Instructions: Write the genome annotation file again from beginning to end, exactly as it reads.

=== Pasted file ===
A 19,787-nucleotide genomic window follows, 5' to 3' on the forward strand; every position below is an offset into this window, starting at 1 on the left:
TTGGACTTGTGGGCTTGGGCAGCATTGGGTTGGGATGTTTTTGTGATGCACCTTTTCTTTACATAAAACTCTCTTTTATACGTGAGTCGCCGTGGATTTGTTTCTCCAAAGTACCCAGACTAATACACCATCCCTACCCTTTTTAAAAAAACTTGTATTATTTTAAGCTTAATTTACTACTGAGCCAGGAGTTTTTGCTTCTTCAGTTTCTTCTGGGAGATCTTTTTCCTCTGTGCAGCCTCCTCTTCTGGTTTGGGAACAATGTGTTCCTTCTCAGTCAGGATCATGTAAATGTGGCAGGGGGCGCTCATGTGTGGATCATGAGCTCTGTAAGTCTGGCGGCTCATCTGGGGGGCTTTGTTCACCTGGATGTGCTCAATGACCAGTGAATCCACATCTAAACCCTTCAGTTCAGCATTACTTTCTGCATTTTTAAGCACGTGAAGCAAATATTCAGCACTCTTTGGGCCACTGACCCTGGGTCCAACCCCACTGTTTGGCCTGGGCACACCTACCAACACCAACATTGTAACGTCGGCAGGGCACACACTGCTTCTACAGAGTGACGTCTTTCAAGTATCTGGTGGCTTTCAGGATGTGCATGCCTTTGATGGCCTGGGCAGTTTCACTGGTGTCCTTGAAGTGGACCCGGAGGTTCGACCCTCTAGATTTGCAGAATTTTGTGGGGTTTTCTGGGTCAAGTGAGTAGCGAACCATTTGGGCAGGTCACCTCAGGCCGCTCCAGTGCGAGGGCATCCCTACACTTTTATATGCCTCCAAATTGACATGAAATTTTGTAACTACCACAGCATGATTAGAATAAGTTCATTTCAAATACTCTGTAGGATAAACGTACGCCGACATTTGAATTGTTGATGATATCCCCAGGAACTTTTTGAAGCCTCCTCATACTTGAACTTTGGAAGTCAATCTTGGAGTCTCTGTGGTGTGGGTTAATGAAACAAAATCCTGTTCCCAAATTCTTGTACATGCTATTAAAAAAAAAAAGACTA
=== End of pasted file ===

A 19,787-nucleotide genomic window follows, 5' to 3' on the forward strand; every position below is an offset into this window, starting at 1 on the left:
TTGGACTTGTGGGCTTGGGCAGCATTGGGTTGGGATGTTTTTGTGATGCACCTTTTCTTTACATAAAACTCTCTTTTATACGTGAGTCGCCGTGGATTTGTTTCTCCAAAGTACCCAGACTAATACACCATCCCTACCCTTTTTAAAAAAACTTGTATTATTTTAAGCTTAATTTACTACTGAGCCAGGAGTTTTTGCTTCTTCAGTTTCTTCTGGGAGATCTTTTTCCTCTGTGCAGCCTCCTCTTCTGGTTTGGGAACAATGTGTTCCTTCTCAGTCAGGATCATGTAAATGTGGCAGGGGGCGCTCATGTGTGGATCATGAGCTCTGTAAGTCTGGCGGCTCATCTGGGGGGCTTTGTTCACCTGGATGTGCTCAATGACCAGTGAATCCACATCTAAACCCTTCAGTTCAGCATTACTTTCTGCATTTTTAAGCACGTGAAGCAAATATTCAGCACTCTTTGGGCCACTGACCCTGGGTCCAACCCCACTGTTTGGCCTGGGCACACCTACCAACACCAACATTGTAACGTCGGCAGGGCACACACTGCTTCTACAGAGTGACGTCTTTCAAGTATCTGGTGGCTTTCAGGATGTGCATGCCTTTGATGGCCTGGGCAGTTTCACTGGTGTCCTTGAAGTGGACCCGGAGGTTCGACCCTCTAGATTTGCAGAATTTTGTGGGGTTTTCTGGGTCAAGTGAGTAGCGAACCATTTGGGCAGGTCACCTCAGGCCGCTCCAGTGCGAGGGCATCCCTACACTTTTATATGCCTCCAAATTGACATGAAATTTTGTAACTACCACAGCATGATTAGAATAAGTTCATTTCAAATACTCTGTAGGATAAACGTACGCCGACATTTGAATTGTTGATGATATCCCCAGGAACTTTTTGAAGCCTCCTCATACTTGAACTTTGGAAGTCAATCTTGGAGTCTCTGTGGTGTGGGTTAATGAAACAAAATCCTGTTCCCAAATTCTTGTACATGCTATTAAAAAAAAAAAGACTA